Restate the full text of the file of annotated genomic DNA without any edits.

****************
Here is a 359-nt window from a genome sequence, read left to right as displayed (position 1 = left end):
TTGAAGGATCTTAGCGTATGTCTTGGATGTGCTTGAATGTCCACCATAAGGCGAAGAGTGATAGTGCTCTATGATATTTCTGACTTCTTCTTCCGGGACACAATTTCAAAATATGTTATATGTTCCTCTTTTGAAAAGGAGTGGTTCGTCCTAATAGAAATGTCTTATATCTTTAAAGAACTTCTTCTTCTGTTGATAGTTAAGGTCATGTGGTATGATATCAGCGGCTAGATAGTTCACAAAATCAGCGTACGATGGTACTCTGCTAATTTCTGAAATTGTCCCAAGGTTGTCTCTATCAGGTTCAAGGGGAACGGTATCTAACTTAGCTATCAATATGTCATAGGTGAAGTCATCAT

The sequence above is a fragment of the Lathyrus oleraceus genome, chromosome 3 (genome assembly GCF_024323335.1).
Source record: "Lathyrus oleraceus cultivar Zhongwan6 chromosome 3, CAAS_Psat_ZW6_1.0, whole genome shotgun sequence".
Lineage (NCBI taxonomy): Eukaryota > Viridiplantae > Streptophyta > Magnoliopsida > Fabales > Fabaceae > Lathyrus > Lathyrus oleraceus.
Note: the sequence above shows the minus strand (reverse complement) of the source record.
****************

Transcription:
Here is a 359-nt window from a genome sequence, read left to right as displayed (position 1 = left end):
TTGAAGGATCTTAGCGTATGTCTTGGATGTGCTTGAATGTCCACCATAAGGCGAAGAGTGATAGTGCTCTATGATATTTCTGACTTCTTCTTCCGGGACACAATTTCAAAATATGTTATATGTTCCTCTTTTGAAAAGGAGTGGTTCGTCCTAATAGAAATGTCTTATATCTTTAAAGAACTTCTTCTTCTGTTGATAGTTAAGGTCATGTGGTATGATATCAGCGGCTAGATAGTTCACAAAATCAGCGTACGATGGTACTCTGCTAATTTCTGAAATTGTCCCAAGGTTGTCTCTATCAGGTTCAAGGGGAACGGTATCTAACTTAGCTATCAATATGTCATAGGTGAAGTCATCAT

The sequence above is a fragment of the Lathyrus oleraceus genome, chromosome 3 (genome assembly GCF_024323335.1).
Source record: "Lathyrus oleraceus cultivar Zhongwan6 chromosome 3, CAAS_Psat_ZW6_1.0, whole genome shotgun sequence".
Lineage (NCBI taxonomy): Eukaryota > Viridiplantae > Streptophyta > Magnoliopsida > Fabales > Fabaceae > Lathyrus > Lathyrus oleraceus.
Note: the sequence above shows the minus strand (reverse complement) of the source record.